“If Rob Astorino were to lose that election, that would be seismic,” said Morgan Hook of SKDKnickerbocker on Capital Tonight’s Insiders on Tuesday.

Still, it’s possible issues for voters there will come down to the more traditional concerns of taxes and spending.

“What they vote on in that county is historically property taxes,” said Dave Catalfamo, a former spokesman for Gov. George Pataki who is now at Park Strategies. “The question is whether there’s going to be enough energy from those voters to counter whatever’s coming from the left energized by what’s going on in Washington.”

With a month to go, the Westchester County race has proved to be particularly personal, with Astorino blasting Latimer for taxes owned on a home owned by his wife stemming from estate issues following the death of his mother-in-law.

Astorino recently picked up endorsements from 20 labor unions in the area, including the Building and Construction Trades Council.

Latimer, meanwhile, has started airing a TV ad painting Astorino has someone doling out patronage jobs and who broke his promise to rein in taxes.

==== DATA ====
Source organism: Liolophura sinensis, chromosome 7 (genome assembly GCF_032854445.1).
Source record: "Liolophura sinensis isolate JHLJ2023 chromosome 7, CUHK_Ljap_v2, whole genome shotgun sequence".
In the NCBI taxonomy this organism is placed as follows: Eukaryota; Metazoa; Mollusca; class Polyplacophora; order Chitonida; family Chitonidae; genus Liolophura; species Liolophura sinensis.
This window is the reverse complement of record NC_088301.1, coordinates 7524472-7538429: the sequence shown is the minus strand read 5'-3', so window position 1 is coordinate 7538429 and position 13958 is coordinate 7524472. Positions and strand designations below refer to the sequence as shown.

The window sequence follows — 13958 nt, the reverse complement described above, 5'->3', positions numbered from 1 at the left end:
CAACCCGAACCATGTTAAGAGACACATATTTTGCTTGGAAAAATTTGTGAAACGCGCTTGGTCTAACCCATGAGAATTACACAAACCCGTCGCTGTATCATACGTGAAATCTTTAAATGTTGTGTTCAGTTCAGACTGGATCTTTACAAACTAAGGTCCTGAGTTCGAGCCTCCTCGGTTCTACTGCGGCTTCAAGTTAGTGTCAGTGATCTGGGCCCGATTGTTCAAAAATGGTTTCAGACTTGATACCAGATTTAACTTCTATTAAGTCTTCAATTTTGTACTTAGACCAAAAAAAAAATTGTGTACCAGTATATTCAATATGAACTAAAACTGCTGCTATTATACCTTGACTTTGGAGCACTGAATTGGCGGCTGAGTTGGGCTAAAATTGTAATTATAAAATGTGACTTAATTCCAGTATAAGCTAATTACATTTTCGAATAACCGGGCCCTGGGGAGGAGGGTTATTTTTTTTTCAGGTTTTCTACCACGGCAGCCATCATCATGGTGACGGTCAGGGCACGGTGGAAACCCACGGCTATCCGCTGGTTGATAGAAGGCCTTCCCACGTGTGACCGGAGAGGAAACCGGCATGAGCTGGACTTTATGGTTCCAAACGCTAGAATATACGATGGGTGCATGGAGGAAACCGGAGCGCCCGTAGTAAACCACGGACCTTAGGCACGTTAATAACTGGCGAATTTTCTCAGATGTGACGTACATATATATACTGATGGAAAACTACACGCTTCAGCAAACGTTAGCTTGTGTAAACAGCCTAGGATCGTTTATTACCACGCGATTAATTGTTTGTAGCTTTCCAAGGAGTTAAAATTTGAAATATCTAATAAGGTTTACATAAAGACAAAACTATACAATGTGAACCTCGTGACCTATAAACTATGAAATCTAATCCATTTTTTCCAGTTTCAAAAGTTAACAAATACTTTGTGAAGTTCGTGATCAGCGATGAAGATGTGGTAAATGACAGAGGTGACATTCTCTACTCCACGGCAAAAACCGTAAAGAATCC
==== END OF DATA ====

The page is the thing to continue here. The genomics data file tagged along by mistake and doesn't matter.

Curran has sought to link Martins to part of the county political structure’s corrupt bloodstream, including incumbent Republican Ed Mangano and former Senate Majority Leader Dean Skelos.

For now, Martins has sought to inoculate himself against those claims, quickly coming out of the gate with an anti-corruption platform.

Banning Bump Stocks In NY? Some Say Congress Should Act

There’s a push by some Democratic state lawmakers to explicitly ban so-called “bump” stocks and other devices that allow a semi-automatic gun to mimic automatic fire.

But other elected officials in New York believe Congress should act first.

Using a bump stock or any other device to mimic automatic fire is illegal in New York, according to both the State Police and Attorney General Eric Schneiderman’s office. The possession or sale of a bump stock or similar device, however, is legal, and Sens. Brad Hoylman and John Brooks have a bill that would ban them outright in the state.

The push to ban the devices comes after Stephen Paddock was believed to have used a bump stock when killing 58 people and then himself at a Las Vegas concert.